I have something rather special coming up at the end of the month that will do everything I need. At the moment this is top secret. All I can divulge is this is at The Grove courtesy of Mike Harris, editor of Golf Monthly, and that it is an ongoing project.

It isn't the first time I've been to The Grove with Golf Monthly. A few years back I took part in Powerplay Golf, a nine hole concept based on two flags per green, with a white and black target to aim for. You had to nominate which flag was in play on the tee and had to pick three black flags, worth double stableford points, in the nine holes. It was good fun, but sadly a concept that has seemed to have failed to develop since.

Everything about The Grove speaks quality and it's a first class golfing venue and so I am very excited about the day being planned. There is something going on in the morning, a break for lunch and then onto the course to try the morning work out. Just keep it to yourself for the moment!

The 4th at The Grove. If it looks like this at the end of the month then I'm in golfing heaven
This is all to come, but for now I'm ploughing on with the work I've been doing with Rhys ap Iolo at the Downshire. The swing is moving on and the short game, like the course at Royal Ascot, is beginning to show green shoots of growth. Since the disappointment of the last monthly medal which saw the handicap click over to 11.5 (playing off 12) I've had success at Camberley Heath in the Golf Monthly Forum King of King event, winning the day with a net 68. In the roll up games I've played. it has been back to the usual mix of very good and some destructive shots thrown in. Work still to do it would seem in transferring the work I'm doing off course out where it matters.

Back to the competitive arena yesterday in the monthly stableford. I had a superb group with Jim Hanley and Martin Davis (aka "Bash") who play regularly in our Saturday roll up. Always good company and competent golfers in their own rights. "Bash" has a swing that can only be described as unique, but don't be fooled and his twelve handicap is more than competitive and he can definitely play. Jim is a much steadier fellow and manages to rack up the points almost by stealth. It was set for a good day. I'd had a lesson on Thursday and Rhys had tweaked the swing a fraction. That is all we're doing now, refining what I have and just trying to eliminate the series of bad habits I've accumulated over the last twenty years.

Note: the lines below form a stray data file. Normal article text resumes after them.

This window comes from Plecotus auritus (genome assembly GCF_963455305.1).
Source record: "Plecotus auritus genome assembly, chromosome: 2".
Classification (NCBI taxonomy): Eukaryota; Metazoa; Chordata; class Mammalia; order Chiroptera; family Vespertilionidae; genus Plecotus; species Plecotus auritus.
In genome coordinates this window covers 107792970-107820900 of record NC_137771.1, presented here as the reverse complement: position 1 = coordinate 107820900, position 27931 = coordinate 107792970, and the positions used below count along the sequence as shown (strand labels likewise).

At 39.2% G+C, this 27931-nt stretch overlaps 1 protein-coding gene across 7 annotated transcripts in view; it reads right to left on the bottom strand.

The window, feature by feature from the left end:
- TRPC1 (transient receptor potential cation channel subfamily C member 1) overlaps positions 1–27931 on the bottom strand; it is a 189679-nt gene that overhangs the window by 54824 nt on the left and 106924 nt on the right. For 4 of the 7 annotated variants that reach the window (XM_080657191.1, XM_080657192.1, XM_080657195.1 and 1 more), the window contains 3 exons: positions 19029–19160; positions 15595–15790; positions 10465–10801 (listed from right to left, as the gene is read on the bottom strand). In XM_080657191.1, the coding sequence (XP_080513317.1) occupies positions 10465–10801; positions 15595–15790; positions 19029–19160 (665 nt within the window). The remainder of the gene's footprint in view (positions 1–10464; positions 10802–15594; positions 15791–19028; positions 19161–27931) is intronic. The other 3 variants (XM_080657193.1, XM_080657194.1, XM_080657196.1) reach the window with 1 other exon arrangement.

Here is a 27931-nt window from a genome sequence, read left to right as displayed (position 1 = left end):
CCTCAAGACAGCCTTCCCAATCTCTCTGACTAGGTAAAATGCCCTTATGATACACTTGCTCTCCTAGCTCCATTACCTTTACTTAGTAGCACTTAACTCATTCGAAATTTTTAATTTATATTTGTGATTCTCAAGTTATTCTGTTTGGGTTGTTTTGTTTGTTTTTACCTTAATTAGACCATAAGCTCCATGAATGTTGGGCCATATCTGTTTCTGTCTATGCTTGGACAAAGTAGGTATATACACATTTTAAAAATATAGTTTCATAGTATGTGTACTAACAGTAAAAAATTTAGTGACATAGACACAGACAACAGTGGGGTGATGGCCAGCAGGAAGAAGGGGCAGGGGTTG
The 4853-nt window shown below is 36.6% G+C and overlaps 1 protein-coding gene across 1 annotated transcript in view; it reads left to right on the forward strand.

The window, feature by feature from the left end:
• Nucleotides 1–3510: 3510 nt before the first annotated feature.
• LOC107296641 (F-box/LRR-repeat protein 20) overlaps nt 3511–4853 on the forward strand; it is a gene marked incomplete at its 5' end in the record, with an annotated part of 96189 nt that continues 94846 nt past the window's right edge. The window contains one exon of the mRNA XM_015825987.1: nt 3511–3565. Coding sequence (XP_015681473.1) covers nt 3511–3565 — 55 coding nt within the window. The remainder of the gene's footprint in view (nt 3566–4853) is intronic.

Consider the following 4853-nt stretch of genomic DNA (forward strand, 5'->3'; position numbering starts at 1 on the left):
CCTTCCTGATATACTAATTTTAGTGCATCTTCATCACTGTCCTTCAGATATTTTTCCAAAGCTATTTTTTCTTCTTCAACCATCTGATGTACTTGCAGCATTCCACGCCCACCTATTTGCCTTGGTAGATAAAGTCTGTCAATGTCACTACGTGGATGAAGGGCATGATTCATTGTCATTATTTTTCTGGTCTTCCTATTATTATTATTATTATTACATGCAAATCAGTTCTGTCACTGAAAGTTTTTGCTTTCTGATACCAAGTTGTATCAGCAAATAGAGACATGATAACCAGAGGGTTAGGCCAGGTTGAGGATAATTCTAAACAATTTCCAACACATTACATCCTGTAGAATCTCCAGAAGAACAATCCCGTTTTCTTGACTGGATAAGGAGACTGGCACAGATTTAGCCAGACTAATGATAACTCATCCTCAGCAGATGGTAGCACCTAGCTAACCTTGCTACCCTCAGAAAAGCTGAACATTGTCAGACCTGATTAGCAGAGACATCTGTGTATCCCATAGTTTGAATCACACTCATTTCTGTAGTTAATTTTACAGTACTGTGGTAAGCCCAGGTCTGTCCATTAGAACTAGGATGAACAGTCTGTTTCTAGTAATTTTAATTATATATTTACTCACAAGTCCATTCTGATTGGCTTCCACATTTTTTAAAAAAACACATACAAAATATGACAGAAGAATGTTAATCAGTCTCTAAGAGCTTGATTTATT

My round started off poorly with a pushed drive. Blocked by the line of trees to the right of the hole I squeezed a shot to the fringe of the green, no more than fifteen feet away but then managed to three putt. A good drive and second at the par five second should have set up an easy nine iron into the green. I caught it slightly heavy. A good chip kept on running and I couldn't save par from eight feet. My indifferent start looked to have continued at the third with a bad drive right. It was compounded by a bad hybrid that finished in the heavy rough lining the right edge of the hole. The pitch only found sand and a double bogey loomed. I splashed out to twelve feet and then coaxed the putt home. A great save that should have kicked fired the round. A great drive at the fourth was negated by a heavy strike with a wedge into the green that came up short. The forty foot putt from the fringe was good but I missed the five footer for par.

Things improved after that I played the rest of the front nine in two over par gross, dropping shots at the tough seventh and the ninth that played into the teeth of a strengthening wind. The topped second at the ninth put some pressure on but I took two clubs more than normal and coaxed a six iron into the green from 135 yards. Two putts and a nett par took me out in seventeen points.